"In India," says Poonam Kasturi, "we're famous for keeping our homes clean and our cities dirty." But the issue of waste management became a hot button issue in Bangalore this past August when city employees went on a strike and landfills shut down. "Even the wealthier corners of the city were faced with the unpleasant realities of moved rubbish," writes Mark Bergen, "And considerable public health concerns, particularly of the spread of dengue fever, persisted after the workers returned."
Indian cities do not generally have the funds available for recycling programs, but informal traders "process around a third of the 3,500 tons of waste generated in the city per day." After the strike, Bangaloreans turned to these informal recyclers for information on how to better manage and compost their trash. "Informal recycling is a huge plus," says Sandya Narayanan, "which we don't have anywhere else in the world." She believes that this model could possibly serve as an example for other emerging nations.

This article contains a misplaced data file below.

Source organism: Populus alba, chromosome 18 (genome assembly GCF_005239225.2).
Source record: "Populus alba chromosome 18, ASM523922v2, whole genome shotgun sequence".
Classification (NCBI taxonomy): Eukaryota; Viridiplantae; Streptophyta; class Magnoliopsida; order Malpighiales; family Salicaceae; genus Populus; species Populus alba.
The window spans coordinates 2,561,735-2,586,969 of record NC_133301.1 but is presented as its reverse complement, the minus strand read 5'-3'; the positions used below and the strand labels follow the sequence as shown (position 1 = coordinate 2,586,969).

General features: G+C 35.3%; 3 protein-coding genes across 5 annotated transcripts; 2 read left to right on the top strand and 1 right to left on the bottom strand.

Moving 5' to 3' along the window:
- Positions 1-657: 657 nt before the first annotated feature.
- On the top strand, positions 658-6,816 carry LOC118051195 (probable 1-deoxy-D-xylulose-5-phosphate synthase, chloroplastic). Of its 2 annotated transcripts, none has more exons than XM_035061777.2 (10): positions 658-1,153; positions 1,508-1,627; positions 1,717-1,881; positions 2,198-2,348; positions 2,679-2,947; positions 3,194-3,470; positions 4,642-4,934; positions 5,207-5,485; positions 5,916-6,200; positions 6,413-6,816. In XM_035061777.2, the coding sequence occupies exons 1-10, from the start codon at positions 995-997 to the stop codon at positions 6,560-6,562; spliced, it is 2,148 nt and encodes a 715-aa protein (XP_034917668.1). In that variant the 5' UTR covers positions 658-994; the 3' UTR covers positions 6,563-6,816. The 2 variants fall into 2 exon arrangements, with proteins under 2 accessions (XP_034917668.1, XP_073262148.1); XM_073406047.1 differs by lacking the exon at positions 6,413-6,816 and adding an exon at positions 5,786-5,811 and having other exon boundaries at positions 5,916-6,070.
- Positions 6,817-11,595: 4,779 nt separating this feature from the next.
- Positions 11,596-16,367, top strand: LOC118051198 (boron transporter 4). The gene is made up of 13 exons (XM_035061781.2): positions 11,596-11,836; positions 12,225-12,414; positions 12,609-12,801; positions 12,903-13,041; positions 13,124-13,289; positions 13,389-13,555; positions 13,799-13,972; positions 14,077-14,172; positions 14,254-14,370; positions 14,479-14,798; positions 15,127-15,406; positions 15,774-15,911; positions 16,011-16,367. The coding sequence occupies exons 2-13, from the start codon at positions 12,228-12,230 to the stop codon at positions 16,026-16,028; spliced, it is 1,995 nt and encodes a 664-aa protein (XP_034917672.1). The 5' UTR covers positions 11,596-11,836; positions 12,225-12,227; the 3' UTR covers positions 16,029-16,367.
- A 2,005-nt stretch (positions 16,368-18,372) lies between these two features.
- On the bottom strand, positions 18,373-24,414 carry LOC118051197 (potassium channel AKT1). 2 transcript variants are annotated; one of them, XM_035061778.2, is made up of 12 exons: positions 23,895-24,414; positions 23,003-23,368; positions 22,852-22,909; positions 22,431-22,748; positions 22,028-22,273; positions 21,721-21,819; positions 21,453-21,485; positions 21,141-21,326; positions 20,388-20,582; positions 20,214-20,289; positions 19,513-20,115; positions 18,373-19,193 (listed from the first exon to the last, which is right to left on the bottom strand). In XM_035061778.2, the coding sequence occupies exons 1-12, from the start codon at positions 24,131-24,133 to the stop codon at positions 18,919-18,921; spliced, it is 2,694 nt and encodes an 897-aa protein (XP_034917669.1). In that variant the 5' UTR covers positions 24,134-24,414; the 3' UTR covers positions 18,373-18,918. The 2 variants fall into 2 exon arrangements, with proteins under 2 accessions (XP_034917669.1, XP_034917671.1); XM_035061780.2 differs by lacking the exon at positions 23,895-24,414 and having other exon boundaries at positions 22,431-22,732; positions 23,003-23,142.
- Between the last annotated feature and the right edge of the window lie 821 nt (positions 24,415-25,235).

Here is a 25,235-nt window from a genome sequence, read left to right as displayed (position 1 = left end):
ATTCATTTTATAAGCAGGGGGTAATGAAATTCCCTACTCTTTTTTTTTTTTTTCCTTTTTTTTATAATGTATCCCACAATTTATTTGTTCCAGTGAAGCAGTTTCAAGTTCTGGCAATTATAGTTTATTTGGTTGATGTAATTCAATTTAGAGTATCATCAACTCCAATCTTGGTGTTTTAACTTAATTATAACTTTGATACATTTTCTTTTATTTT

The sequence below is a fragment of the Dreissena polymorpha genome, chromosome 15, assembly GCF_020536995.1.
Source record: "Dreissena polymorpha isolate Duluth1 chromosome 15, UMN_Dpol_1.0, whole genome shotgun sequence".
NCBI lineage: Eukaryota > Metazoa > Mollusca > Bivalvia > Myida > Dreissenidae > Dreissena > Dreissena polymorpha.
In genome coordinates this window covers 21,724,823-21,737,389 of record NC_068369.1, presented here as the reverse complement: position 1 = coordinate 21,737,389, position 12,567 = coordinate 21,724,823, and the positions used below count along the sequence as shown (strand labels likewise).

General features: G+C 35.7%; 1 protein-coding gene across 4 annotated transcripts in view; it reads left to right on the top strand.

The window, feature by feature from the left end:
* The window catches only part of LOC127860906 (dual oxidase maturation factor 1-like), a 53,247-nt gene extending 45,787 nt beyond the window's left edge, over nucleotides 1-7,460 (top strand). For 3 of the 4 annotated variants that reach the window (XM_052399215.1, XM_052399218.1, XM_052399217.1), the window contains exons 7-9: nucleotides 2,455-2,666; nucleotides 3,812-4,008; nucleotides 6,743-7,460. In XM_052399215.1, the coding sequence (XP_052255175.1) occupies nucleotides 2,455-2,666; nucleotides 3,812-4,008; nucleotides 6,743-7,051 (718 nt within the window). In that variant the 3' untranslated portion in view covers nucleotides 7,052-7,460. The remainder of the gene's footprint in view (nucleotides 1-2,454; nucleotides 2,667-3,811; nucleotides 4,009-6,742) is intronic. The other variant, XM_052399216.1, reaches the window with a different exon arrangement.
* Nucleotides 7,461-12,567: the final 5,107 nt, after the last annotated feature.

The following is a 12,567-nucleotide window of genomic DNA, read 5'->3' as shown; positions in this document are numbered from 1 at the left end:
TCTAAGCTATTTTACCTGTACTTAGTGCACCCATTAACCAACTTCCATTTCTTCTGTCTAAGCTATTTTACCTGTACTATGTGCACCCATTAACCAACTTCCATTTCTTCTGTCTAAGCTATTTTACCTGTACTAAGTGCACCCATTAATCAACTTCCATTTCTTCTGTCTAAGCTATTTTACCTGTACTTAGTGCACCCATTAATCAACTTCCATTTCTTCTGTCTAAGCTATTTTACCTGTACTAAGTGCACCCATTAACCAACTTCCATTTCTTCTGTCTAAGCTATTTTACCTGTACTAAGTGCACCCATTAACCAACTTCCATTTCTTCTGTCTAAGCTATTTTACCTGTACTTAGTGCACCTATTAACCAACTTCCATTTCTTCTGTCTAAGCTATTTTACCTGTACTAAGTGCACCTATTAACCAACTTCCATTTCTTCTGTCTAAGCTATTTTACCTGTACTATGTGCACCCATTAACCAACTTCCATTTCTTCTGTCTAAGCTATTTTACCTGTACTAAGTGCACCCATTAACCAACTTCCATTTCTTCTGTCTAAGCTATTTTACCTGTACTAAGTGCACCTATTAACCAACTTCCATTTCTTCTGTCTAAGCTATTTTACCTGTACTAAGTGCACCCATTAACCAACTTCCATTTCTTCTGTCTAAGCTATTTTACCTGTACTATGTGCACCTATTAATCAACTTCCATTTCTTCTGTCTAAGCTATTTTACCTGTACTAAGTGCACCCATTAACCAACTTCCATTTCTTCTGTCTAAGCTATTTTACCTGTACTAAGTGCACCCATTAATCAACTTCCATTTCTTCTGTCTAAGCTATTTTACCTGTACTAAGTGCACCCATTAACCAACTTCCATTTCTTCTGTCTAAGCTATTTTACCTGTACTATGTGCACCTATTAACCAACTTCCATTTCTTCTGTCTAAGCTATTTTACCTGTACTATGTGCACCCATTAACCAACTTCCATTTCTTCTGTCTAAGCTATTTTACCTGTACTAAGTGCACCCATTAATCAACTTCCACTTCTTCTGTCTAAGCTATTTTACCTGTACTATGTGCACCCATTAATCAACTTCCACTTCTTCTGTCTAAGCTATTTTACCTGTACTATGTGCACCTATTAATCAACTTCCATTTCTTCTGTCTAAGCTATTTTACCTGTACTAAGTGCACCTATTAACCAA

"As it is now," states Bergen, "the city's model is far from ideal." The informal traders work at their own risk with few safety and environmental regulations. "Yet the movement to educate on safety and segregation and limit the waste shipped to the city's landfills is gaining speed."